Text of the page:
Report highlights disparity in progress to third-level education between affluent and poorer areas

Wednesday 20 August 2014 22.48
The HEA measured the proportion of 17 to 19 year olds in third-level education in every postal district in Dublin
The HEA measured the proportion of 17 to 19 year olds in third-level education in every postal district in Dublin

School leavers in affluent areas of Dublin are more than six times as likely to progress to third-level compared to their peers in some working class areas of the city, according to new data published today by the Higher Education Authority.

A study of progression rates based on Dublin's postal codes has found that just 15% of school leavers in Dublin 17 go on to college, while 99% of those in Dublin 6 do.

The HEA measured the proportion of 17- to 19-year-olds in third-level education in every postal district in the city.

In Dublin 17, which includes areas such as Darndale, just 15% of school leavers go on to college while 16% of those in Ballyfermot, Dublin 10 do.

In Dublin's inner city - postal districts one and two - only around one quarter of youngsters progress to third-level.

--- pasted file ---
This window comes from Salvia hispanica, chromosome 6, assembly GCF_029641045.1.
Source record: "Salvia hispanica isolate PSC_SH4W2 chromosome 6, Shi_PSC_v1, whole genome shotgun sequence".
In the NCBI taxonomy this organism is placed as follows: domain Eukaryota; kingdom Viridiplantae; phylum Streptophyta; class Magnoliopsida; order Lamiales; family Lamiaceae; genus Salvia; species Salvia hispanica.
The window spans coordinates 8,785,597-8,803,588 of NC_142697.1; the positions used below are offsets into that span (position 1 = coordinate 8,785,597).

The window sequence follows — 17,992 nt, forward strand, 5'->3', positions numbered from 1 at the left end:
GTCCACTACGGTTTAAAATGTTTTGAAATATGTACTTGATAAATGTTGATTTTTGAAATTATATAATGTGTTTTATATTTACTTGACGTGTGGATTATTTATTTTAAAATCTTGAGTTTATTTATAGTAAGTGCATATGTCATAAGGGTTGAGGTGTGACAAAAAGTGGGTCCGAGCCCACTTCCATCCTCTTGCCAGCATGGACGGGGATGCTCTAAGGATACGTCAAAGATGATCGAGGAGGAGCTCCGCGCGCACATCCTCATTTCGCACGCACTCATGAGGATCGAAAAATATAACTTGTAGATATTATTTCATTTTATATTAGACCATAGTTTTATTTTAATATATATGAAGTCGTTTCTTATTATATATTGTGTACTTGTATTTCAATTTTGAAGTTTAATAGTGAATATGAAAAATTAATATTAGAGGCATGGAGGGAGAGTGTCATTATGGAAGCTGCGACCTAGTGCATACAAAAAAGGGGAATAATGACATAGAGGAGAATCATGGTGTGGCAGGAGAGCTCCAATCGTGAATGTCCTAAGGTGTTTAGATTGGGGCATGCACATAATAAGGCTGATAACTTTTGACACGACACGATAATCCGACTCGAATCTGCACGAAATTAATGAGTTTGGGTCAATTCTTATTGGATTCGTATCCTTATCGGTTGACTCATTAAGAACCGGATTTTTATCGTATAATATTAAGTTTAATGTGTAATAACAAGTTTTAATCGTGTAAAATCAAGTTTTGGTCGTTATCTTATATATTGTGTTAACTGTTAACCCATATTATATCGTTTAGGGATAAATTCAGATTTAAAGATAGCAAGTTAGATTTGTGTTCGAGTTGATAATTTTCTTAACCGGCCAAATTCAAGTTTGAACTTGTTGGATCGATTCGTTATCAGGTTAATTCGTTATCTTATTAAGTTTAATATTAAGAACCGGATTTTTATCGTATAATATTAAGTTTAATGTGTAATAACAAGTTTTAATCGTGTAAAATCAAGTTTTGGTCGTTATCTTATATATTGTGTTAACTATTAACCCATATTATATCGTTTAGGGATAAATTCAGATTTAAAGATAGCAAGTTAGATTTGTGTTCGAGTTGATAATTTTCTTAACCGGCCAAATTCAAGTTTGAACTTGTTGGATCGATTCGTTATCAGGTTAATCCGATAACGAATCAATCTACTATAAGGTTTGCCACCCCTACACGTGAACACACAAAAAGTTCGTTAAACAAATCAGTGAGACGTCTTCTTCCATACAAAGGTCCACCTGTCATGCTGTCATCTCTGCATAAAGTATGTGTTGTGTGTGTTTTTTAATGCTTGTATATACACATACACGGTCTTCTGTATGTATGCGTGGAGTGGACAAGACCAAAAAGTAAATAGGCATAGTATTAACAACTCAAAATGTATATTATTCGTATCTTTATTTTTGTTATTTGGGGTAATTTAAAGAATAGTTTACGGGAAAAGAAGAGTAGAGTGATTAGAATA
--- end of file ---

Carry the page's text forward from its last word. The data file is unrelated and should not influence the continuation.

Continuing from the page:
But in Dublin 4, which includes Ballsbridge and Donnybrook, 84% do and in Dublin 6 - Ranelagh and Rathmines - the figure is 99%. 

The figures are contained in a consultation paper published today aimed at improving third-level access.

Head of the HEA Tom Boland has said the data calls for radical solutions.

The consultation paper also contains a breakdown of school-leaver attendance at college based on counties.

In this category the disparities are not as stark - Leitrim, Galway and Mayo have the highest progression rates, at 60%, while Laois and Donegal have the lowest at 41%.

Speaking on RTÉ's Morning Ireland, Mr Boland said a broader systemic approach is needed to ensure equity of access to third-level education.

He said there are very deep pockets of disadvantage, and while targets have been met in a number of areas, targets have not been met for lower socio-economic groups.

He said participation in higher education by young people in these groups had remained more-or-less static.

Mr Boland said Ireland needs the skills of those young people.

He said the problem was a cultural one, about the ambition for higher education and about an appreciation of the value of higher education.

Mr Boland said where that existed in families there was a very good chance of success, and where that did not exist it needed to be generated.